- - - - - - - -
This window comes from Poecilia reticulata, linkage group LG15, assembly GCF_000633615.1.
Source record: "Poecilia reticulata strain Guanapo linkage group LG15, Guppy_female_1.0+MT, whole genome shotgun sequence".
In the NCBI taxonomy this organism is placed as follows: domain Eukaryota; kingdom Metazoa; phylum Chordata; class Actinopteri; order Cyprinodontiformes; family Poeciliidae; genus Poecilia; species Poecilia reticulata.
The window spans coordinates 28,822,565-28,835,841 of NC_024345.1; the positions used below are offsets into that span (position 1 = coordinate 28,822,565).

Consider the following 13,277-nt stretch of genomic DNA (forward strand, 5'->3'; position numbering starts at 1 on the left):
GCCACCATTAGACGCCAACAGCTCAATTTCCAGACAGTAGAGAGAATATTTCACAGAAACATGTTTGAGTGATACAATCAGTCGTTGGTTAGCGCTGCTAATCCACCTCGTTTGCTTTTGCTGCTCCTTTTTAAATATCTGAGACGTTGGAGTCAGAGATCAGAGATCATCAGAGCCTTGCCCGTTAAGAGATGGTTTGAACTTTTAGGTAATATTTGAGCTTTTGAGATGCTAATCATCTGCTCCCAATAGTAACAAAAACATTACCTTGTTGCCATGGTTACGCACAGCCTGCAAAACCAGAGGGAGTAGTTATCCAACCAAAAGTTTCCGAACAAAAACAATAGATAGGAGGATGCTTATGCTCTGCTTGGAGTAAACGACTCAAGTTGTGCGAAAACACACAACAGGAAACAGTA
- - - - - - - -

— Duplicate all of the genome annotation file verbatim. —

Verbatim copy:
This window comes from Poecilia reticulata, linkage group LG15, assembly GCF_000633615.1.
Source record: "Poecilia reticulata strain Guanapo linkage group LG15, Guppy_female_1.0+MT, whole genome shotgun sequence".
In the NCBI taxonomy this organism is placed as follows: domain Eukaryota; kingdom Metazoa; phylum Chordata; class Actinopteri; order Cyprinodontiformes; family Poeciliidae; genus Poecilia; species Poecilia reticulata.
The window spans coordinates 28,822,565-28,835,841 of NC_024345.1; the positions used below are offsets into that span (position 1 = coordinate 28,822,565).

Consider the following 13,277-nt stretch of genomic DNA (forward strand, 5'->3'; position numbering starts at 1 on the left):
GCCACCATTAGACGCCAACAGCTCAATTTCCAGACAGTAGAGAGAATATTTCACAGAAACATGTTTGAGTGATACAATCAGTCGTTGGTTAGCGCTGCTAATCCACCTCGTTTGCTTTTGCTGCTCCTTTTTAAATATCTGAGACGTTGGAGTCAGAGATCAGAGATCATCAGAGCCTTGCCCGTTAAGAGATGGTTTGAACTTTTAGGTAATATTTGAGCTTTTGAGATGCTAATCATCTGCTCCCAATAGTAACAAAAACATTACCTTGTTGCCATGGTTACGCACAGCCTGCAAAACCAGAGGGAGTAGTTATCCAACCAAAAGTTTCCGAACAAAAACAATAGATAGGAGGATGCTTATGCTCTGCTTGGAGTAAACGACTCAAGTTGTGCGAAAACACACAACAGGAAACAGTA